FORTUNE -- Testifying in the e-book antitrust trial last June, Apple's (AAPL) senior vice president Eddy Cue estimated that in the 24 years he's been signing up digital content for the company he's negotiated not hundreds or thousands but tens of thousands of contracts.
In the case that put him on the stand last June -- as star witness for both Apple and the DOJ's antitrust division -- he was negotiating e-book rights with publishers using what he described as his usual modus operandi: Setting a deadline, offering identical terms to all the players, and keeping each of them apprised of how close Apple was to the critical mass it would need to enter a new market.
In the Bloomberg story that got so much play Wednesday -- Apple Said to Plan New TV Box Amid Time Warner Cable Talks -- Cue is back on stage in a scene with all the same dramatic elements.
This time Apple seems to be trying to herd video producers and cable operators into deals timed to the unveiling of the next version of the Apple TV set-top box, reportedly in April. It remains to be seen whether Steve Jobs' little "hobby" is ready to graduate into a device worthy of the new treatment it's getting on Apple's online store, where it's featured as the fifth product line, right there alongside the iPhone, iPad, iPod and Mac.
What gives Cue's reappearance special poignancy at this juncture is that Apple -- having fiercely resisted the inquiries of Michael Bromwich, an antitrust monitor who by his own admission wanted to "crawl into" the company and interview all its board members and top executives, including Cue -- just got an appellate court to rein the monitor in.
Bromwich was assigned the task by Judge Denise Cote. She's the U.S. district judge who decided last July that Apple had conspired to fix the price of e-books and that Cue, despite his denials, was the conspiracy's ringmaster. (Apple has appealed her decision).
In her 160-page ruling, Judge Cote made it clear that she did not find Cue's testimony particularly credible. On the contrary. "Cue's denial of prior knowledge of Sargent's trip to Amazon," she wrote at one point, "was particularly brazen."
Did Cote suspect that Cue might be up to his old tricks? Did she hope that Bromwich, by crawling inside company, might find out?
Perhaps. What we do know is that Eddy Cue has been a busy man, and that Apple, for whatever reason, has fought hard to keep the antitrust monitor out of his hair.
The judge gets to keep her watchdog. But he's on a tight leash -- as Apple had demanded.
FORTUNE -- It took less than a week for a three-judge panel to issue a ruling in what Fortune's Roger Parloff calls "the weird and fascinating grudge match" between Apple (AAPL) and a U.S. District Court Judge.
The particular issue in this case -- the first of many expected to reach a higher court MOREPhilip Elmer-DeWitt - Feb 10, 2014 6:24 PM ET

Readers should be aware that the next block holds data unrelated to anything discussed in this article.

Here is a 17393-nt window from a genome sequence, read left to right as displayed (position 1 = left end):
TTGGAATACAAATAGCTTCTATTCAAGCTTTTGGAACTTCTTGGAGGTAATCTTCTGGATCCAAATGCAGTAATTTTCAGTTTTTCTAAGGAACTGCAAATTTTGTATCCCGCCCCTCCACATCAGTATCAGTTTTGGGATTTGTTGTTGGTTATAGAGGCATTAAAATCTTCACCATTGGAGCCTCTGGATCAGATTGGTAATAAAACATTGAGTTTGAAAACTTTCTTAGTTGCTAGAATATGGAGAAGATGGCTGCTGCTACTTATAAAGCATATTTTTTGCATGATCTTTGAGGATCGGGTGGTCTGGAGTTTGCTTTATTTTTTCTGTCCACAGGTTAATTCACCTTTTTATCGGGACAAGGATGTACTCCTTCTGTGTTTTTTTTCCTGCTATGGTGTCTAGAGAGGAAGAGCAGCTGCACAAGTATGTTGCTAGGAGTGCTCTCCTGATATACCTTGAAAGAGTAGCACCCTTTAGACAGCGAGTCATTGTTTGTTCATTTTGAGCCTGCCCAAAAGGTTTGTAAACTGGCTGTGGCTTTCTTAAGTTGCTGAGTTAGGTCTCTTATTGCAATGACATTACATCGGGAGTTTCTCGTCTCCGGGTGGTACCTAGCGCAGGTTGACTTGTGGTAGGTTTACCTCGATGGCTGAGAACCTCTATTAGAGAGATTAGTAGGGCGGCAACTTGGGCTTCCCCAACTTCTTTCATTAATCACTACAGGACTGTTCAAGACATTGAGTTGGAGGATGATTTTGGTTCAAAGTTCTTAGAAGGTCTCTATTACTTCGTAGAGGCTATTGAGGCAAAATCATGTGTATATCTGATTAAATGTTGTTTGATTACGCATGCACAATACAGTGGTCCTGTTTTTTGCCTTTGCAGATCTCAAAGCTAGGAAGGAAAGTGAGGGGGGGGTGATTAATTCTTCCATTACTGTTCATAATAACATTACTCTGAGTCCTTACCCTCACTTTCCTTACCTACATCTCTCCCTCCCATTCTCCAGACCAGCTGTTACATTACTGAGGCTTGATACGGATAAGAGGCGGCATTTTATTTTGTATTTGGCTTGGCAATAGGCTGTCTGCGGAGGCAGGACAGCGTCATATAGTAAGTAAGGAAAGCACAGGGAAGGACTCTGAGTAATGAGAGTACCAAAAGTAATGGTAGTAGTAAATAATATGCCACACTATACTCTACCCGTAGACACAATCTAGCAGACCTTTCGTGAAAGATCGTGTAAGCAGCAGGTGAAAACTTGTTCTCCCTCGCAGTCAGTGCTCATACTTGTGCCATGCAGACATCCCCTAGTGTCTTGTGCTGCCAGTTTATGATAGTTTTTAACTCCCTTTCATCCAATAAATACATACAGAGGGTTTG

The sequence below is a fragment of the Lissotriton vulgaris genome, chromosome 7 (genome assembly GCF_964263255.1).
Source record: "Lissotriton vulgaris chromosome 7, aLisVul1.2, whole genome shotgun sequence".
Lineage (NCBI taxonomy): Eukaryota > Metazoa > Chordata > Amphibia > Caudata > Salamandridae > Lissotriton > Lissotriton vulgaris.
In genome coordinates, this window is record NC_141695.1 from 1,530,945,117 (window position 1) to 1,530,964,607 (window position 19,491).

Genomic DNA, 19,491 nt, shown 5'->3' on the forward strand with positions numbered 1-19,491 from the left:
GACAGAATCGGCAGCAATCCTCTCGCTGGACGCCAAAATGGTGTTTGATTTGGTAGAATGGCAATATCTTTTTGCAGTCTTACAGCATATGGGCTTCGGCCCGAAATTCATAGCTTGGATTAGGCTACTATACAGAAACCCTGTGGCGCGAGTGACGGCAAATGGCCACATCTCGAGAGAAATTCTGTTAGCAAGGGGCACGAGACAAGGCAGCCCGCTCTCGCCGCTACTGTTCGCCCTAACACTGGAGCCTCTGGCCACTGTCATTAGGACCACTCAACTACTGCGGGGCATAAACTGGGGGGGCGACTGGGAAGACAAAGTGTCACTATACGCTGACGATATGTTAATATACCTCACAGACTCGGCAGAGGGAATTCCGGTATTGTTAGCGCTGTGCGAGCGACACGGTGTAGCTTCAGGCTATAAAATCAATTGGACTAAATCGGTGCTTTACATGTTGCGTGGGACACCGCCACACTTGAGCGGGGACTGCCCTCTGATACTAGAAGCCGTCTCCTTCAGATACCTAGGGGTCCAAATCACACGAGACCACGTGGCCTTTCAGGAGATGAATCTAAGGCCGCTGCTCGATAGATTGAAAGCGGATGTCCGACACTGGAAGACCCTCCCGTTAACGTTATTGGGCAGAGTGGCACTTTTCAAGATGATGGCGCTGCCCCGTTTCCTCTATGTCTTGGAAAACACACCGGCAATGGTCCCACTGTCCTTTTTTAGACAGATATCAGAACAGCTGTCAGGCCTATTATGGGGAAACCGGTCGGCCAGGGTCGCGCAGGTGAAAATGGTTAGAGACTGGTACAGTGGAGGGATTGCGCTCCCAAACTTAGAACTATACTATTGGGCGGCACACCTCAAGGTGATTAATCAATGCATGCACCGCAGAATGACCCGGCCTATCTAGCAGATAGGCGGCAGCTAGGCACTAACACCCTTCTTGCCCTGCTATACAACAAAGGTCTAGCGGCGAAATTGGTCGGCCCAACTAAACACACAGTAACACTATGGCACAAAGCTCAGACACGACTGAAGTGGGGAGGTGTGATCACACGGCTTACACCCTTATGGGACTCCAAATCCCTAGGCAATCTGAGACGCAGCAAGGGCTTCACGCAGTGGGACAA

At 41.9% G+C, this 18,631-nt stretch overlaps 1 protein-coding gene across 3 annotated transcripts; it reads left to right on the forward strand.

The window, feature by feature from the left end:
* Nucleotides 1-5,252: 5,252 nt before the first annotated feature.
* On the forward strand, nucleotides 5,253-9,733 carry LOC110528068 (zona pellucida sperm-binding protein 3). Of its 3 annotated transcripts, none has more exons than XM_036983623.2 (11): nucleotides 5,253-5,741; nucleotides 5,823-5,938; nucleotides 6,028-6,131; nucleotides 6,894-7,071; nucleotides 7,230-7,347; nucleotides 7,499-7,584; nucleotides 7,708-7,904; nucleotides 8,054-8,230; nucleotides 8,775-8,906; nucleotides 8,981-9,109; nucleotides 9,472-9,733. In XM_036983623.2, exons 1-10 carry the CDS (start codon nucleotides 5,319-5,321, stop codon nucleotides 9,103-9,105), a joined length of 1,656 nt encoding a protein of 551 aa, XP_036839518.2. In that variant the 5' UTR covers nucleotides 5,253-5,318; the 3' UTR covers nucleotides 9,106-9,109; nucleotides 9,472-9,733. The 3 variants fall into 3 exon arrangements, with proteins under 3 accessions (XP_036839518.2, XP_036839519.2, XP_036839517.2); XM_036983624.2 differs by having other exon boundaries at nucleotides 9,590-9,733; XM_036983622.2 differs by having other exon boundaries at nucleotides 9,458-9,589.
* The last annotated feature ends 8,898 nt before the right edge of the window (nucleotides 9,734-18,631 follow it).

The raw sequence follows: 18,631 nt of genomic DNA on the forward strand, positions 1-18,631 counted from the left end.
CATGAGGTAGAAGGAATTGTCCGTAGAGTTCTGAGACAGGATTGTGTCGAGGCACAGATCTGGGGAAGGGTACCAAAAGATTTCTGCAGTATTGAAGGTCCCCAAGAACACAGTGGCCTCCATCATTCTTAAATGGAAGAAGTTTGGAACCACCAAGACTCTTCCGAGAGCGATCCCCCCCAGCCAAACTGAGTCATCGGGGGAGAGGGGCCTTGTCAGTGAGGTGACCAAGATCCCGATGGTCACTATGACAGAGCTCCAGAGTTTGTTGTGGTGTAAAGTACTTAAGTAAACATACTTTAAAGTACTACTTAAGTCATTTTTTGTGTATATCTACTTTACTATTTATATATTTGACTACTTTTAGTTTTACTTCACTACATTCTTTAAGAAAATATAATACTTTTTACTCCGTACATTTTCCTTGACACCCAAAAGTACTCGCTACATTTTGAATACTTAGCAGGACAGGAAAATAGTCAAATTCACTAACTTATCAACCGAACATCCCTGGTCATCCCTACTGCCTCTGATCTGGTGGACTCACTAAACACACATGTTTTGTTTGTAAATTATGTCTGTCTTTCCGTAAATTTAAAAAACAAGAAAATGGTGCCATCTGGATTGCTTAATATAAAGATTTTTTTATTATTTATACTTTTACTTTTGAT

A "weird and fascinating grudge match" had its first day in a higher court.
FORTUNE -- No one did a better job setting up the "tangled mess" that a three-judge panel of the U.S. Court of Appeals for the Second Circuit faced Tuesday morning than my Fortune colleague Roger Parloff.
We're in the middle rounds of the e-book antitrust case. The issue Tuesday pitted Apple (AAPL) against District Court Judge Denise Cote, MOREPhilip Elmer-DeWitt - Feb 4, 2014 3:52 AM ET
News Corp's Wall Street Journal calls for Judge Denise Cote to be taken off the case.
FORTUNE -- Most of arguments the Wall Street Journal made Friday in a strident editorial calling for the ouster of the judge in the e-book antitrust case were taken from a motion Apple (AAPL) filed last week. (See Apple to judge: You and your antitrust monitor are way out of line.)
But there was also a nugget MOREPhilip Elmer-DeWitt - Dec 6, 2013 8:12 AM ET
Tempers flared and motions flew when Apple balked at $138,432 for two weeks work.
FORTUNE -- My colleague Roger Parloff has posted a fascinating back-channel account of the rapidly deteriorating relations between Apple (AAPL) and Michael Bromwich, its court-appointed e-book antitrust monitor.
The trigger, as it so often is, was money.
"On October 24," Parloff reports, "Apple liaison [Kyle] Andeer angered Bromwich by sending him an email questioning Bromwich's proposed $1,100 hourly fee and MOREPhilip Elmer-DeWitt - Dec 3, 2013 12:23 PM ET
The $138,432 he charged for his first two weeks on the job is the least of Apple's objections.
FORTUNE -- Michael Bromwich is driving Apple (AAPL) crazy.
This should not come as a surprise. Bromwich, appointed by U.S. District Judge Denise Cote last month to make sure Apple does everything she ordered when she found Apple guilty of conspiring to fix the price of e-books, is an old hand at this kind of MOREPhilip Elmer-DeWitt - Nov 29, 2013 11:20 AM ET
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